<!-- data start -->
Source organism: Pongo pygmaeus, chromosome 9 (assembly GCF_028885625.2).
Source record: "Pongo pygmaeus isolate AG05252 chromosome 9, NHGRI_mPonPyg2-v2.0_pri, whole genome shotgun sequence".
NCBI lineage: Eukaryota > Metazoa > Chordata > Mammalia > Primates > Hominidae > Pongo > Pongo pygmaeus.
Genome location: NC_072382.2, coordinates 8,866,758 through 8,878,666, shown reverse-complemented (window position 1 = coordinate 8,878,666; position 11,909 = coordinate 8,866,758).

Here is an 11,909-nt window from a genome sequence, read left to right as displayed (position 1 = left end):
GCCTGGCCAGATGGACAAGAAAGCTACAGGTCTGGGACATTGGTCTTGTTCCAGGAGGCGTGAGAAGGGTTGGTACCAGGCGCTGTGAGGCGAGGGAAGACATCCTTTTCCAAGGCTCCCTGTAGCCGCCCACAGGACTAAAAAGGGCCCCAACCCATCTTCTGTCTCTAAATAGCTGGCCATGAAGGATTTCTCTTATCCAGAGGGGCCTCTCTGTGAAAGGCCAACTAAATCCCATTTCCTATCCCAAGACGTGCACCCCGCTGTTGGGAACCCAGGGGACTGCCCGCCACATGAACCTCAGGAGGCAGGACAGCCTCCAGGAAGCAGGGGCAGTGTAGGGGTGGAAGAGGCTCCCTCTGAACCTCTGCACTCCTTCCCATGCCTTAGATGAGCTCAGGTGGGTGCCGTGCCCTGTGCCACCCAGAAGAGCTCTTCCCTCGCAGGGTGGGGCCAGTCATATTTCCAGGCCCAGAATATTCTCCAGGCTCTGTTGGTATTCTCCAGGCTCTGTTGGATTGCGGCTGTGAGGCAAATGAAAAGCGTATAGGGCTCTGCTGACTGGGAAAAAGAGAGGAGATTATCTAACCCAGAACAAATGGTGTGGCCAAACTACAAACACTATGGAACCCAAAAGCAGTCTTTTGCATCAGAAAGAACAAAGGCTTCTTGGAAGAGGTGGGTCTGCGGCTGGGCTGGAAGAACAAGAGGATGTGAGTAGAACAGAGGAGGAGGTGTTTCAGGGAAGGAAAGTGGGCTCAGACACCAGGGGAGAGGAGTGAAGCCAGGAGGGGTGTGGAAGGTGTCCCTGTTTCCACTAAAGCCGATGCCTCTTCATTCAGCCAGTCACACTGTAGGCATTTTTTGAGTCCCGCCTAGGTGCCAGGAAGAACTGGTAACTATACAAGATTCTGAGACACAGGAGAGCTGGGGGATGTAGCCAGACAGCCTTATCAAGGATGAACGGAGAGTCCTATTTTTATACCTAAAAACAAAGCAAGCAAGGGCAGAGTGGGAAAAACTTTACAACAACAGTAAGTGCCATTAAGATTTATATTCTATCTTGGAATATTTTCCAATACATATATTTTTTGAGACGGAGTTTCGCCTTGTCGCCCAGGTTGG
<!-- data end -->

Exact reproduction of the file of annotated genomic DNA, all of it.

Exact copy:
Source organism: Pongo pygmaeus, chromosome 9 (assembly GCF_028885625.2).
Source record: "Pongo pygmaeus isolate AG05252 chromosome 9, NHGRI_mPonPyg2-v2.0_pri, whole genome shotgun sequence".
NCBI lineage: Eukaryota > Metazoa > Chordata > Mammalia > Primates > Hominidae > Pongo > Pongo pygmaeus.
Genome location: NC_072382.2, coordinates 8,866,758 through 8,878,666, shown reverse-complemented (window position 1 = coordinate 8,878,666; position 11,909 = coordinate 8,866,758).

Here is an 11,909-nt window from a genome sequence, read left to right as displayed (position 1 = left end):
GCCTGGCCAGATGGACAAGAAAGCTACAGGTCTGGGACATTGGTCTTGTTCCAGGAGGCGTGAGAAGGGTTGGTACCAGGCGCTGTGAGGCGAGGGAAGACATCCTTTTCCAAGGCTCCCTGTAGCCGCCCACAGGACTAAAAAGGGCCCCAACCCATCTTCTGTCTCTAAATAGCTGGCCATGAAGGATTTCTCTTATCCAGAGGGGCCTCTCTGTGAAAGGCCAACTAAATCCCATTTCCTATCCCAAGACGTGCACCCCGCTGTTGGGAACCCAGGGGACTGCCCGCCACATGAACCTCAGGAGGCAGGACAGCCTCCAGGAAGCAGGGGCAGTGTAGGGGTGGAAGAGGCTCCCTCTGAACCTCTGCACTCCTTCCCATGCCTTAGATGAGCTCAGGTGGGTGCCGTGCCCTGTGCCACCCAGAAGAGCTCTTCCCTCGCAGGGTGGGGCCAGTCATATTTCCAGGCCCAGAATATTCTCCAGGCTCTGTTGGTATTCTCCAGGCTCTGTTGGATTGCGGCTGTGAGGCAAATGAAAAGCGTATAGGGCTCTGCTGACTGGGAAAAAGAGAGGAGATTATCTAACCCAGAACAAATGGTGTGGCCAAACTACAAACACTATGGAACCCAAAAGCAGTCTTTTGCATCAGAAAGAACAAAGGCTTCTTGGAAGAGGTGGGTCTGCGGCTGGGCTGGAAGAACAAGAGGATGTGAGTAGAACAGAGGAGGAGGTGTTTCAGGGAAGGAAAGTGGGCTCAGACACCAGGGGAGAGGAGTGAAGCCAGGAGGGGTGTGGAAGGTGTCCCTGTTTCCACTAAAGCCGATGCCTCTTCATTCAGCCAGTCACACTGTAGGCATTTTTTGAGTCCCGCCTAGGTGCCAGGAAGAACTGGTAACTATACAAGATTCTGAGACACAGGAGAGCTGGGGGATGTAGCCAGACAGCCTTATCAAGGATGAACGGAGAGTCCTATTTTTATACCTAAAAACAAAGCAAGCAAGGGCAGAGTGGGAAAAACTTTACAACAACAGTAAGTGCCATTAAGATTTATATTCTATCTTGGAATATTTTCCAATACATATATTTTTTGAGACGGAGTTTCGCCTTGTCGCCCAGGTTGG